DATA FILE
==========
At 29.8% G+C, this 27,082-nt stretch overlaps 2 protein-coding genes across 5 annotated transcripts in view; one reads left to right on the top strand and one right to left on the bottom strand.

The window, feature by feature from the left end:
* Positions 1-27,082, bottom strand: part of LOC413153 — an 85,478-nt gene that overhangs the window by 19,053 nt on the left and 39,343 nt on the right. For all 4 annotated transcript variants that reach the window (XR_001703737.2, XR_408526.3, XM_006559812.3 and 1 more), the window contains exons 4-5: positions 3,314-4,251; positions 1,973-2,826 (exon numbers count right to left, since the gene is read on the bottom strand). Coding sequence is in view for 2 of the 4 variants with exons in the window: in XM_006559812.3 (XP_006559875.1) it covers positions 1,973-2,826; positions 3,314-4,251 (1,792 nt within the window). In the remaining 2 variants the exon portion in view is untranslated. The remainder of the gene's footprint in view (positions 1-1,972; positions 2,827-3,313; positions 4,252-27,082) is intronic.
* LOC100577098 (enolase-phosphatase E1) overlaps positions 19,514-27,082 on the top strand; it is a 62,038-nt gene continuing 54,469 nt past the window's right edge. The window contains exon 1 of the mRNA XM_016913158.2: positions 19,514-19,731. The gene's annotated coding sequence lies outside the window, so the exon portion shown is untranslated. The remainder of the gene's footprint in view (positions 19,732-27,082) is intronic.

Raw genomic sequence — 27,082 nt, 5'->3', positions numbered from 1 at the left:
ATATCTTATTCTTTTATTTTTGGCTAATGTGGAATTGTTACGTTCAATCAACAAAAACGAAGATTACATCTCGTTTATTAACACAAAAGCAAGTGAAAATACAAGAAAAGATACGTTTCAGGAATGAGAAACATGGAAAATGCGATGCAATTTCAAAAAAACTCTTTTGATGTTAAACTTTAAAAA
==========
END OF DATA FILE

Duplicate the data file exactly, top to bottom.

At 29.8% G+C, this 27,082-nt stretch overlaps 2 protein-coding genes across 5 annotated transcripts in view; one reads left to right on the top strand and one right to left on the bottom strand.

The window, feature by feature from the left end:
* Positions 1-27,082, bottom strand: part of LOC413153 — an 85,478-nt gene that overhangs the window by 19,053 nt on the left and 39,343 nt on the right. For all 4 annotated transcript variants that reach the window (XR_001703737.2, XR_408526.3, XM_006559812.3 and 1 more), the window contains exons 4-5: positions 3,314-4,251; positions 1,973-2,826 (exon numbers count right to left, since the gene is read on the bottom strand). Coding sequence is in view for 2 of the 4 variants with exons in the window: in XM_006559812.3 (XP_006559875.1) it covers positions 1,973-2,826; positions 3,314-4,251 (1,792 nt within the window). In the remaining 2 variants the exon portion in view is untranslated. The remainder of the gene's footprint in view (positions 1-1,972; positions 2,827-3,313; positions 4,252-27,082) is intronic.
* LOC100577098 (enolase-phosphatase E1) overlaps positions 19,514-27,082 on the top strand; it is a 62,038-nt gene continuing 54,469 nt past the window's right edge. The window contains exon 1 of the mRNA XM_016913158.2: positions 19,514-19,731. The gene's annotated coding sequence lies outside the window, so the exon portion shown is untranslated. The remainder of the gene's footprint in view (positions 19,732-27,082) is intronic.

Raw genomic sequence — 27,082 nt, 5'->3', positions numbered from 1 at the left:
ATATCTTATTCTTTTATTTTTGGCTAATGTGGAATTGTTACGTTCAATCAACAAAAACGAAGATTACATCTCGTTTATTAACACAAAAGCAAGTGAAAATACAAGAAAAGATACGTTTCAGGAATGAGAAACATGGAAAATGCGATGCAATTTCAAAAAAACTCTTTTGATGTTAAACTTTAAAAA